The $$\beta$$-decay process, discovered in around 1900, is basically the decay of a neutron (n). In the laboratory, a proton (p) and an electron (e^{$$-$$}) are observed as the decay products of the neutron. Therefore, considering the decay of a neutron as a two-body decay process, it was predicted theoretically that the kinetic energy of the electron should be a constant. But experimentally, it was observed that the electron kinetic energy has continuous spectrum. Considering a three-body decay process, that is, n $$\to$$ p + e^{$$-$$} + $${\overline v _e}$$, around 1930, Pauli explained the observed electron energy spectrum. Assuming the anti-neutrino ($${\overline v _e}$$) to be massless and possessing negligible energy, and the neutron to be at rest, momentum and energy conservation principles are applied. From this calculation, the maximum kinetic energy of the electron is 0.8 $$\times$$ 10^{6} eV. The kinetic energy carried by the proton is only the recoil energy.

What is the maximum energy of the anti-neutrino?

The $$\beta$$-decay process, discovered in around 1900, is basically the decay of a neutron (n). In the laboratory, a proton (p) and an electron (e^{$$-$$}) are observed as the decay products of the neutron. Therefore, considering the decay of a neutron as a two-body decay process, it was predicted theoretically that the kinetic energy of the electron should be a constant. But experimentally, it was observed that the electron kinetic energy has continuous spectrum. Considering a three-body decay process, that is, n $$\to$$ p + e^{$$-$$} + $${\overline v _e}$$, around 1930, Pauli explained the observed electron energy spectrum. Assuming the anti-neutrino ($${\overline v _e}$$) to be massless and possessing negligible energy, and the neutron to be at rest, momentum and energy conservation principles are applied. From this calculation, the maximum kinetic energy of the electron is 0.8 $$\times$$ 10^{6} eV. The kinetic energy carried by the proton is only the recoil energy.

If the anti-neutrino had a mass of 3 eV/c^{2} (where c is the speed of light) instead of zero mass, what should be the range of the kinetic energy, K, of the electron?

Most materials have the refractive index, n > 1. So, when a light ray from air enters a naturally occurring material, then by Snell's law, $${{\sin {\theta _1}} \over {\sin {\theta _2}}} = {{{n_2}} \over {{n_1}}}$$, it is understood that the refracted ray bends towards the normal. But it never emerges on the same side of the normal as the incident ray. According to electromagnetism, the refractive index of the medium is given by the relation $$n = \left( {{c \over v}} \right) = \pm \,\sqrt {{\varepsilon _r}{\mu _r}} $$, where c is the speed of electromagnetic waves in vacuum, v its speed in the medium, $$\varepsilon $$_{r} and $$\mu$$_{r}, are the relative permittivity and permeability of the medium, respectively.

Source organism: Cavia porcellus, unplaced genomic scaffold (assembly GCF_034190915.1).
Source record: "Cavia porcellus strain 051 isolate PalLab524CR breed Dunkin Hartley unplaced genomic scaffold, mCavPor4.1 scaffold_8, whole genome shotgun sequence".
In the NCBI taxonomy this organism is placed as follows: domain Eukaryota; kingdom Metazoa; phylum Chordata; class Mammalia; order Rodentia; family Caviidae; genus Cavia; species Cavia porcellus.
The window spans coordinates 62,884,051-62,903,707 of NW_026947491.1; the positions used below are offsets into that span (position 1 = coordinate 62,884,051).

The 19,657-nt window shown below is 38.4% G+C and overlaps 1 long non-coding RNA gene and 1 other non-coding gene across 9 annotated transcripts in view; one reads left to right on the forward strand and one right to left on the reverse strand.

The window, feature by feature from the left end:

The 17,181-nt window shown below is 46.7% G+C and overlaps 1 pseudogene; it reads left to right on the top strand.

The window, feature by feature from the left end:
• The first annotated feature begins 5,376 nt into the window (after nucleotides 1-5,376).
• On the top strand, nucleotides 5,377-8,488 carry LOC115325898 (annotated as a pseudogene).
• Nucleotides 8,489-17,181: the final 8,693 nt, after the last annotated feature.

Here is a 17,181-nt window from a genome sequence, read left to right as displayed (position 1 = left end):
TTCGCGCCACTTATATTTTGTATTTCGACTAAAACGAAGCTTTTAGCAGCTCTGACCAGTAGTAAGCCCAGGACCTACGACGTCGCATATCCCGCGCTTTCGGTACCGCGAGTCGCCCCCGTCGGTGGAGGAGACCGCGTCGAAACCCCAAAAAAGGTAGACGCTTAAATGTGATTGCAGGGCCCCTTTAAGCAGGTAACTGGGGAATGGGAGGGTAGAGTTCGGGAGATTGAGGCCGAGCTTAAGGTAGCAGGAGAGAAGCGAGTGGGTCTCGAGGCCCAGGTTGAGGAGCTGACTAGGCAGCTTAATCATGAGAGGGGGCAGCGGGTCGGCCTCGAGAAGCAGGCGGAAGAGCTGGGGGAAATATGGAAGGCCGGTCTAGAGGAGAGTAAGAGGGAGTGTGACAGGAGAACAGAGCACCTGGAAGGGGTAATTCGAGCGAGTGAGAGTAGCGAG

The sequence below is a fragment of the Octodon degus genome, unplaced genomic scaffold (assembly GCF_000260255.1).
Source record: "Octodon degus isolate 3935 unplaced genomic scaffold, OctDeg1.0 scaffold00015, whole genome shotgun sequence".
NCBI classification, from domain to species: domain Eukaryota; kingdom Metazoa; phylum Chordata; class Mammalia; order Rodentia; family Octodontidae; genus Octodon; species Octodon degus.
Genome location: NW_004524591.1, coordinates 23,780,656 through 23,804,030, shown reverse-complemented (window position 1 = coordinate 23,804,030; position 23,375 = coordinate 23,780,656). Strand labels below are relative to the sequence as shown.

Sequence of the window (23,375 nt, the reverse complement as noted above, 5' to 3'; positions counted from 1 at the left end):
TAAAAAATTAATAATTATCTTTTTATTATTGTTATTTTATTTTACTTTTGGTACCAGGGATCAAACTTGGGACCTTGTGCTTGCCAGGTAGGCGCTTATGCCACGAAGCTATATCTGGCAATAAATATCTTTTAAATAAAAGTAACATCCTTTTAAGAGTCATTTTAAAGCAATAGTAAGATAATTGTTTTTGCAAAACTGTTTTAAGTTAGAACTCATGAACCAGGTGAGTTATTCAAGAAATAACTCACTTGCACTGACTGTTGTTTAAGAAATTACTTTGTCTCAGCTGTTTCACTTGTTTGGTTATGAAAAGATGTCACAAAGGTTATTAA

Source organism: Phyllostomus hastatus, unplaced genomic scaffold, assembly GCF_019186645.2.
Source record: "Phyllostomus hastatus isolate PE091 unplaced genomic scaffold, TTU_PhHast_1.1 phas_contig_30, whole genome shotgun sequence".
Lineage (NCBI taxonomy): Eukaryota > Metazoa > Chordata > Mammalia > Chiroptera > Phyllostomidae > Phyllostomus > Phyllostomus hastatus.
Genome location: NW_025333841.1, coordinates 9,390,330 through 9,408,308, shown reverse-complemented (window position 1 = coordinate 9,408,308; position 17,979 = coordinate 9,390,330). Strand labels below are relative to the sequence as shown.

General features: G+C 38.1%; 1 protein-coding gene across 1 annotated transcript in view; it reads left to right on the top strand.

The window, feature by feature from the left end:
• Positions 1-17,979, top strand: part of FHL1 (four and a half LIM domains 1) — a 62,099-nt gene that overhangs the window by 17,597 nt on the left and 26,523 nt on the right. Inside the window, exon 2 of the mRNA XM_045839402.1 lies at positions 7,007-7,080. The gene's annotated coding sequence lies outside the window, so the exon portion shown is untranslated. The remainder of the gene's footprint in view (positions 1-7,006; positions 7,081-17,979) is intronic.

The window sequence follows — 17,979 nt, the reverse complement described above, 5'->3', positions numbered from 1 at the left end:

In normal materials, both $$\varepsilon$$_{r} and $$\mu$$_{r} , are positive, implying positive n for the medium. When both $$\varepsilon$$_{r} and $$\mu$$_{r} are negative, one must choose the negative root of n. Such negative refractive index materials can now be artificially prepared and are called meta-materials. They exhibit significantly different optical behaviour, without violating and physical laws. Since n is negative, it results in a change in the direction of propagation of the refracted light. However, similar to normal materials, the frequency of light remains unchanged upon refraction even in meta-materials.

For light incident from air on a meta-material, the appropriate ray diagram is

Most materials have the refractive index, n > 1. So, when a light ray from air enters a naturally occurring material, then by Snell's law, $${{\sin {\theta _1}} \over {\sin {\theta _2}}} = {{{n_2}} \over {{n_1}}}$$, it is understood that the refracted ray bends towards the normal. But it never emerges on the same side of the normal as the incident ray. According to electromagnetism, the refractive index of the medium is given by the relation $$n = \left( {{c \over v}} \right) = \pm \,\sqrt {{\varepsilon _r}{\mu _r}} $$, where c is the speed of electromagnetic waves in vacuum, v its speed in the medium, $$\varepsilon $$_{r} and $$\mu$$_{r}, are the relative permittivity and permeability of the medium, respectively.

In normal materials, both $$\varepsilon$$_{r} and $$\mu$$_{r} , are positive, implying positive n for the medium. When both $$\varepsilon$$_{r} and $$\mu$$_{r} are negative, one must choose the negative root of n. Such negative refractive index materials can now be artificially prepared and are called meta-materials. They exhibit significantly different optical behaviour, without violating and physical laws. Since n is negative, it results in a change in the direction of propagation of the refracted light. However, similar to normal materials, the frequency of light remains unchanged upon refraction even in meta-materials.

Choose the correct statement.